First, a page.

The story of those seven countries with the tricky names, i.e. the Stan Countries
The Seven Stans
The “Seven Stans”, or ‘Stan Countries” are located in Central Asia and South Asia. They are all countries that have a name ending in -stans, and all have tricky spellings.
Because of this (probably the former more than the latter), these Stan countries have come to be known just as that; the “Stan Countries”.
So just how many Stan countries are there? And… why -stan?
5 of the seven Stans, or seven Stan Countries are located in Central Asia. Two of them are in South Asia.
Central Asia (2019) has a population of about 72 million in total. It stretches from the Caspian Sea in the west, east all the way to China and Mongolia. From North to South, it stretches from Afghanistan and Iran to Russia.
Central Asia is made up of 5 Stan Countries, the former Soviet Republics;
What about the other two Stan Countries?
Afghanistan and Pakistan are both technically part of the -Stan clan, but they are not in Central Asia. These two Stan Countries are located in South Asia.
Both Pakistan and Afghanistan border the Stan countries.
‘Stan’ means ‘place of’ or ‘country’ in Persian. It’s like England or Scotland.
Not so simply…
We can dig deeper and look at the Proto-Indo-European language. The Proto-Indo-Europeans lived on the Eurasian Steppe during the late Neolithic period. From the historic PIE language group, many of today’s languages were derived. These languages then developed further to branch out to a whole language tree of different languages with different families.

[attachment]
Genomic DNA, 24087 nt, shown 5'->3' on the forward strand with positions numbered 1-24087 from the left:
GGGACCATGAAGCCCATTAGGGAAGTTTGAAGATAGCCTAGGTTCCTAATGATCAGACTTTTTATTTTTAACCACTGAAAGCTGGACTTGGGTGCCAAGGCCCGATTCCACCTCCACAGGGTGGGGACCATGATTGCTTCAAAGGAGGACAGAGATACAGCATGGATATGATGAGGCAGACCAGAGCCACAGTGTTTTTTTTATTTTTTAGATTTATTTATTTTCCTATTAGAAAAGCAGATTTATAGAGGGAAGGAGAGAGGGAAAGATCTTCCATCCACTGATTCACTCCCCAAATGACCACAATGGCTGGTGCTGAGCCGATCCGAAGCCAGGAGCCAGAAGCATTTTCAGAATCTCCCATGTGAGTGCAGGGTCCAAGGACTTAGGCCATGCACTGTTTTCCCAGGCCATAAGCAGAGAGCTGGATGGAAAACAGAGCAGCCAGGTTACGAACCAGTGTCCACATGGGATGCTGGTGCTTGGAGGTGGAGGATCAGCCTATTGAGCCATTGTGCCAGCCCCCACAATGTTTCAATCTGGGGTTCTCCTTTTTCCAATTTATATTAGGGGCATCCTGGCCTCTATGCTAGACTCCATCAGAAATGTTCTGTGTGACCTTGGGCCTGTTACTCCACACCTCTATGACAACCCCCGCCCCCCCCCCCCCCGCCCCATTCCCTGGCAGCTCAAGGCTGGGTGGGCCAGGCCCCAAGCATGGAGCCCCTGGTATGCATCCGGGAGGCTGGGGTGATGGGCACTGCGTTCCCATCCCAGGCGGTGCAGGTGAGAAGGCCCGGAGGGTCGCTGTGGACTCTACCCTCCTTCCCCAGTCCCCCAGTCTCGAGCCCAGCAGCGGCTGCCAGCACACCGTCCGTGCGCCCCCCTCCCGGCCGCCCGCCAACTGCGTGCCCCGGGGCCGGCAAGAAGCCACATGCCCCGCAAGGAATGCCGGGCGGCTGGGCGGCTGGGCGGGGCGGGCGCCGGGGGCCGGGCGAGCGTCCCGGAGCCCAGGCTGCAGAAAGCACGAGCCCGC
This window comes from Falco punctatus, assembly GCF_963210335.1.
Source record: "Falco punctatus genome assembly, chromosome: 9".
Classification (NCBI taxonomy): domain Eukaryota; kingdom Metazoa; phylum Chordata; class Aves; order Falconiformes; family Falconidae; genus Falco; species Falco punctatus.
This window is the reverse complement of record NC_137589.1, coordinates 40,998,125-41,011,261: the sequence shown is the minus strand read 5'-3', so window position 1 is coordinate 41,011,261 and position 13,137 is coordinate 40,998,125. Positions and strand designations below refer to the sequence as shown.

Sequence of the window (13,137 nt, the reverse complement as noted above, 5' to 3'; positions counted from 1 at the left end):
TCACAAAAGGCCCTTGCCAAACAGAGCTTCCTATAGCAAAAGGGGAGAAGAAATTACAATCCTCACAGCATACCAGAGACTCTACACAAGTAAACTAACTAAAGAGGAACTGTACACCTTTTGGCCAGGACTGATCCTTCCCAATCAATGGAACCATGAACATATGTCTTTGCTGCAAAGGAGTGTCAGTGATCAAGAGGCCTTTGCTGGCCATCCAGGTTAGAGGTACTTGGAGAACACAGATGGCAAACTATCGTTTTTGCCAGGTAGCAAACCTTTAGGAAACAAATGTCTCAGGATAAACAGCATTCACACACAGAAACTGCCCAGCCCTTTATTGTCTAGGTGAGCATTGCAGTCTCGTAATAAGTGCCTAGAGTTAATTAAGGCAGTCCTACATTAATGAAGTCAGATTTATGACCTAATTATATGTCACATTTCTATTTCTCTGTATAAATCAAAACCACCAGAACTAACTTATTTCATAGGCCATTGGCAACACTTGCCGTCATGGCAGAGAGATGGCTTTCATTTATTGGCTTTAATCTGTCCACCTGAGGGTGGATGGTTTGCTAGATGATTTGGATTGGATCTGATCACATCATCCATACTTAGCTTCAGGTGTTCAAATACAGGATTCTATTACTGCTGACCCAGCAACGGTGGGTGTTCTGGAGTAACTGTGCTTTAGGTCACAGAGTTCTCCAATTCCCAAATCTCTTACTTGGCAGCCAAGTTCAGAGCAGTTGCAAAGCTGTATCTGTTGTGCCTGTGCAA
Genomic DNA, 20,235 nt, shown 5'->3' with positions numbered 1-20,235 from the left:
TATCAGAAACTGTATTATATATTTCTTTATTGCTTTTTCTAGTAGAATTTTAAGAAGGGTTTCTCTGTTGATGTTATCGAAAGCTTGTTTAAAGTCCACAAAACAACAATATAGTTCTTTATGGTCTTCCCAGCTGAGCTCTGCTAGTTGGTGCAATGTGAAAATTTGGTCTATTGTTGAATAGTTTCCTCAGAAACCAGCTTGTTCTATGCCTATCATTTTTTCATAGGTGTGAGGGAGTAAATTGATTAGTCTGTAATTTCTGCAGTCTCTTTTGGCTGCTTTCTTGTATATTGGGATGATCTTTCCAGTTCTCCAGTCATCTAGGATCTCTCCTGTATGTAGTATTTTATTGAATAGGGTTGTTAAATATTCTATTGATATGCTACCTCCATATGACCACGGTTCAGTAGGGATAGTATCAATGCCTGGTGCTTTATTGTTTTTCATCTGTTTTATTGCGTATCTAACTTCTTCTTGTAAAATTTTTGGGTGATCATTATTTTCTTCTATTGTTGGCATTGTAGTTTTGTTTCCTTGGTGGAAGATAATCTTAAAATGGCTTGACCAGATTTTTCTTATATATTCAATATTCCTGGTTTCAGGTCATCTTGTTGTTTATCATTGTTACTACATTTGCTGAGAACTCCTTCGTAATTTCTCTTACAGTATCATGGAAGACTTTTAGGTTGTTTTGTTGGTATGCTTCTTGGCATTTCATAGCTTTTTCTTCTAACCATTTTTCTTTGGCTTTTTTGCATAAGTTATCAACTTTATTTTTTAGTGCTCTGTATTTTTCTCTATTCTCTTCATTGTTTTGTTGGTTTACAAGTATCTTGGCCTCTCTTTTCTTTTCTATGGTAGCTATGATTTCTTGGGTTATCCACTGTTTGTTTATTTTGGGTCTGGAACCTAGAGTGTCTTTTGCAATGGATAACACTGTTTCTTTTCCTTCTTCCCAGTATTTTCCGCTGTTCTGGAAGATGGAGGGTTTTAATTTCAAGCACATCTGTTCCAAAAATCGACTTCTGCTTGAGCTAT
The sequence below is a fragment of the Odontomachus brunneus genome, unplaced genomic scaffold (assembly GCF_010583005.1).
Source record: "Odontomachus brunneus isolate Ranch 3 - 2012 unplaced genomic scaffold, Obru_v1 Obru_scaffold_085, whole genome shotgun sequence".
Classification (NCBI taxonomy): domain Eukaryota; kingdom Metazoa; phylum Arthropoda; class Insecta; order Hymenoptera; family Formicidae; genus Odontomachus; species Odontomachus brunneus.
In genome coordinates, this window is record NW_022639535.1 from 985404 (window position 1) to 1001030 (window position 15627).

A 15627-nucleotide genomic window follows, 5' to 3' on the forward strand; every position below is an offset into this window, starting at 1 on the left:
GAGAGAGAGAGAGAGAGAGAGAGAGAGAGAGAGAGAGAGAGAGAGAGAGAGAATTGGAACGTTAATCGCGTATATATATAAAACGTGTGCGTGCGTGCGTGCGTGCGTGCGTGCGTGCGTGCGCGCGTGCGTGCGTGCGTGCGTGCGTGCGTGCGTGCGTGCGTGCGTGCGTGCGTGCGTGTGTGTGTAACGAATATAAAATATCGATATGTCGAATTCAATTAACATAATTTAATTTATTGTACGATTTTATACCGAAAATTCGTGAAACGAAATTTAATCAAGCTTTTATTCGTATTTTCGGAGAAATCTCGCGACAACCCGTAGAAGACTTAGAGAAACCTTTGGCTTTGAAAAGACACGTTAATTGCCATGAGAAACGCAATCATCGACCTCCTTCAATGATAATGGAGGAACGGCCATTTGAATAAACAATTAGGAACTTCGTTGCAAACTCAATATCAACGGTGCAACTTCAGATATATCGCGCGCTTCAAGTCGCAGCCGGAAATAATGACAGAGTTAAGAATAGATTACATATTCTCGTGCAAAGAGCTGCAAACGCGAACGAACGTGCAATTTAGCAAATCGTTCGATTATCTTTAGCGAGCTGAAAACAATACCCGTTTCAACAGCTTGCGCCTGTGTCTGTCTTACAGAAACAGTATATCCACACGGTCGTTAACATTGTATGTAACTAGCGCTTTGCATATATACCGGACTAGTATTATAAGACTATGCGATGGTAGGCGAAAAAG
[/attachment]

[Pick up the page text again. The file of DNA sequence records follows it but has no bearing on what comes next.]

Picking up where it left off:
In PIE, the root -sta means ‘to stand’. This developed in both sound and meaning in various languages and cultures surrounding the idea of ‘somewhere where one lives’. In Czech, stan means ‘tent,’ in Bulgarian it means ‘camp,’ and in Serbo-Croatian, it means ‘apartment’, and in Russia, stan is used to mean ‘settlement.
Afghanistan - the land of the Afghans - actually pre-dates this language development. References to Afghanistan have been found in 10th-century Persian texts.
Even more interestingly…
Pakistan’s Stan is actually more modern than the other Stans. The name is actually an acronym for its regions – Punjab, Afghan, Kashmir, Sindh, Baluchistan, and the name translates to “Land of the Pure”.
Kazakhstan is the largest of the Stan countries. In fact, it’s the 9th largest country in the world, and the largest landlocked country in the world.
Kazakhstan has an area of over 2.7 million square kilometres and a population of almost 18 million.
Kazakhstan was part of the USSR until 1991 and continues to have a large ethnic Russian population today. The capital city of Kazakhstan is Astana.
Astana is the second-coldest capital in the world and gets very cold in winter.
Uzbekistan is one of the only doubly landlocked countries in the world. In fact, there is only one other one - Lichtenstein.
This Stan Country has a population of over 30 million. It became a major producer of cotton during its time in the USSR and remains so today. Uzbekistan also holds the title of the largest producer of electricity in Central Asia.
Tajikistan is a lot of land with few people. 8.7 million people, to be exact. It is larger than England, but has a population smaller than London.
It's home to beautiful landscapes and mountains. There are also many glaciers, and Tajikistan is home to the largest glacier in the world not in a polar region.
The capital city of this Stan country is Dushanbe, meaning ‘Monday’ in Tajik. It gets this name since it used to be the only market town open of a Monday.
Most of Kyrgyzstan’s population (around one million) lives in Bishkek, Kyrgyzstan’s capital city. Over 75% of Kyrgyzstan is mountainous and has many mountain lakes and glaciers.
Kyrgyzstan lies at a high elevation, but despite this, it gets very warm in summer due to its positioning in the centre of Eurasia.
Turkmenistan has a relatively small population. Most of this Stan Country is desert and therefore cannot support agriculture. It is popular for its coastal region with many resorts on the Caspian Sea.
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